Close the scales before someone gets badly hurt
Has it ever occurred to you that when travelling eastbound on the QEW, through Oakville, your life could be in extreme danger?
Many who reside in Mississauga and the surrounding area, travel the QEW on a regular basis. It’s the primary highway route along the north shore of Lake Ontario, which connects Toronto, Mississauga, Oakville, Burlington, Hamilton, Stoney Creek and points further around the lake.
The reason is the QEW eastbound truck weigh scale located just west of 4th line.
Traffic is moving (except at rush hour) at speeds of 110 to 120 km/h.
Trucks coming out of the weigh scale move at a speeds of 30 to 60 km/h, depending on the weight that they are hauling.
Empty trucks may be directed to use the empty lane in order to pass straight through.
They don’t go to the scale, but, they are still restricted to 40 km/h.
That doesn’t seem to be happening a lot these days.
The inspectors want to get a good look at the truck when it’s close to them, on the scale.
Even those that go straight through at 40 km/h have no hope of getting back up to highway speed quickly.
It doesn’t take a rocket scientist to know that a truck re-entering into 110 to 120 km/h traffic at 30 to 40 km/h is putting the lives of the motoring public at tremendous risk.
The scale supervisor is aware of the danger and has an additional and very legitimate concern: that if the trucks passing straight through don’t reduce speed to 40 km/h when officers are working on the ramps, lives are in danger.
His concerns were placed in the hands of his superiors with no results. So the truck drivers put one or the other at risk.
The highway 401 eastbound scale at Milton is equally bad for the same reasons. The Trafalgar Road bridge prevents lengthening of that re-entry ramp.
Frank Klees, the previous Transport Minister in the Harris government, was made aware of these dangers in March of 2003 in writing, by myself.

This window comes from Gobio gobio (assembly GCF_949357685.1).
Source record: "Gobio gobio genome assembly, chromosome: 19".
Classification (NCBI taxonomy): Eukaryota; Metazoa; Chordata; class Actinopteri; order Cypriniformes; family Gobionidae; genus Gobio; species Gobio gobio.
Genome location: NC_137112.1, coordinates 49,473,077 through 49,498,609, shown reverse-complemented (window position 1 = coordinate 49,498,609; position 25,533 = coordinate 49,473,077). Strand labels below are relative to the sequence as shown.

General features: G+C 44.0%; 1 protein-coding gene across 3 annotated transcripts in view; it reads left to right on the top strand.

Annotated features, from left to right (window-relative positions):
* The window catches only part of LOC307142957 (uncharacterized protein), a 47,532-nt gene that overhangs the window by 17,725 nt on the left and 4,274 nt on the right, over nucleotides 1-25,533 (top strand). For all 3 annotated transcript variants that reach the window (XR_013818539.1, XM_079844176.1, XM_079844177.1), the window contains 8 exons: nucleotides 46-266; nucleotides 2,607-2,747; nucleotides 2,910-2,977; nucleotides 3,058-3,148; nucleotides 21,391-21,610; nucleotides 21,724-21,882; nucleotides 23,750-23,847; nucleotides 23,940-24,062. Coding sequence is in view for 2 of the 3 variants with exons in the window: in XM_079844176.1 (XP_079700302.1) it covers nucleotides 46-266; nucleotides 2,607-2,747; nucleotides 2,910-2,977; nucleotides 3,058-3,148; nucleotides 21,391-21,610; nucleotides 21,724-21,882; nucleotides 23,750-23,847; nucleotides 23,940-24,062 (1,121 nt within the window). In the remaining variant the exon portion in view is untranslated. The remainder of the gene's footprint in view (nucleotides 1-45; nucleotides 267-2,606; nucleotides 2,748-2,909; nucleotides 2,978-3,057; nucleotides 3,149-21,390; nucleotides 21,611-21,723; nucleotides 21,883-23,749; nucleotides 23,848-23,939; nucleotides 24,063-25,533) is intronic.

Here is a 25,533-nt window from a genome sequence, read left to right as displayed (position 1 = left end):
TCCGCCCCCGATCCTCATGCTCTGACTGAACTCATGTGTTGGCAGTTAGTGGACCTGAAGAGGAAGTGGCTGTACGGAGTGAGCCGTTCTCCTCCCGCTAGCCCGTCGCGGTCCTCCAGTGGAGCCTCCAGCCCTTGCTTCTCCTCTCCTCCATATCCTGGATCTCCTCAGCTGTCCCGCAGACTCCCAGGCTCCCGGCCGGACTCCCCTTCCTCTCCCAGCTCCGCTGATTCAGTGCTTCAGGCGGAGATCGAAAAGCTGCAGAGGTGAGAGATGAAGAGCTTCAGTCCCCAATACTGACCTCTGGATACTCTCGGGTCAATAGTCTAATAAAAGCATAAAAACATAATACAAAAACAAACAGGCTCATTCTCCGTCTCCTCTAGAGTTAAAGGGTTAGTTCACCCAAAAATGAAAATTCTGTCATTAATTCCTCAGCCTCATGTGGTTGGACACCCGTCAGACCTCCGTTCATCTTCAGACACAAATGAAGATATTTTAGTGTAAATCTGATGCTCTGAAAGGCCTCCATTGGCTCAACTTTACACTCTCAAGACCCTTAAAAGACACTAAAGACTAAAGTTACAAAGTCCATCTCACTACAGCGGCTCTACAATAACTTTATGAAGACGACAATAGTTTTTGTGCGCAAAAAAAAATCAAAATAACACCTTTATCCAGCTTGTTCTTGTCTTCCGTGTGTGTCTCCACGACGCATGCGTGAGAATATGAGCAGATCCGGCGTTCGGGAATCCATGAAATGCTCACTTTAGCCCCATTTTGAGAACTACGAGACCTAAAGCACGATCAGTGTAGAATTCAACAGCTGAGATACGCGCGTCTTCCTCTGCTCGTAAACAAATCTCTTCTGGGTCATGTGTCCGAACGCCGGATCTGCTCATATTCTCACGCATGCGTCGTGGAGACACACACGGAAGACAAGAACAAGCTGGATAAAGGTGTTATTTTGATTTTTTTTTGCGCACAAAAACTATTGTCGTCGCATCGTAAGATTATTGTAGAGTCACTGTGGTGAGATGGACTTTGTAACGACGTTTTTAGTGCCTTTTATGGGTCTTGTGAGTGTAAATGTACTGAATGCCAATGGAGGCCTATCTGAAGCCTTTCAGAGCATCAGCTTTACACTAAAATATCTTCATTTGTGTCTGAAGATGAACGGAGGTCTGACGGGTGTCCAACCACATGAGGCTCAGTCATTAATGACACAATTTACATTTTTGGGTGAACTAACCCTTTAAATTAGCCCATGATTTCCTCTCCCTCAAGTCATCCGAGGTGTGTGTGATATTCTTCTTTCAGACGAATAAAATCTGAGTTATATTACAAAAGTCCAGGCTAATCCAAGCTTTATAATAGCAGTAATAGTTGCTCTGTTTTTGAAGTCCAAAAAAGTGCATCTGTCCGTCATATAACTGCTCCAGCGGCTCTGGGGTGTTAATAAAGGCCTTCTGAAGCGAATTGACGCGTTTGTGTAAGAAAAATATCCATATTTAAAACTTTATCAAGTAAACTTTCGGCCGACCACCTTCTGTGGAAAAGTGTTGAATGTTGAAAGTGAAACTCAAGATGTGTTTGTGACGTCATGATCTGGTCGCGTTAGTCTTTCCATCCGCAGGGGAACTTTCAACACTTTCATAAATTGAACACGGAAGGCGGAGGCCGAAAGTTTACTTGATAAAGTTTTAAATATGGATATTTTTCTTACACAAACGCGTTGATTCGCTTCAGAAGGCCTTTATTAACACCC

There were other items of public safety as well. I have never seen any of them being dealt with.
Shortly after the last provincial election, the new Minister of Transport was made aware of this issue by means of a meeting I had with his executive assistant.
To date there have been no changes. There wasn’t even a reply to the letter.
Why are they not making the corrections?
Just because there have not been any serious collisions where the scales were a contributing factor, is no guarantee that it won’t happen.
I believe it is only a matter of time. I’ve heard too many complaints from motorists having to move rapidly out of a lane to avoid collision.
Another reason for not taking action, I believe is that these scales produce a substantial amount of revenue.
If they close these scales; which is what I believe they should do, the government will forfeit this revenue.
Their lack of action tells me that they care nothing for your safety. Oh, they say safety is uppermost in their minds, but the actions speak louder than words.
It is true that they are in the process of widening QEW but as anyone who drives this highway knows, before you widen the highway, you must first widen the bridges.
That will take some time; especially the bridge over 16-Mile creek.
In this case the 4th line bridge is the one that is in the way. If the trucks don’t re-enter the highway at the end of the existing ramp and run onto the paved shoulder, which is illegal, they will hit the bridge due to insufficient clearance.
Back in December of 2002 I advised the Harris government that the first accident that I became aware of, in which the scale was a contributing factor, would lead to a charge of Criminal Negligence against the Minister of Transport. On the 13th of May 2005, the current Minister of Transport, The Honourable Harinder Takhar was notified of the same thing. Although I personally find this Minister to be a long way ahead of his predecessors, I believe that the public safety should take precedence over revenue.
The solution is to close these scales and any others like them until the problems they create can be corrected.
Criminal Negligence is not just committing a criminal act; it is also failing to take measures to prevent an occurrence when one has knowledge that the possibility of death or injury is present.
I would invite you to contact the Minister of Transport directly, The MPP for the Oakville area, Kevin Flynn, or myself at firstname.lastname@example.org.
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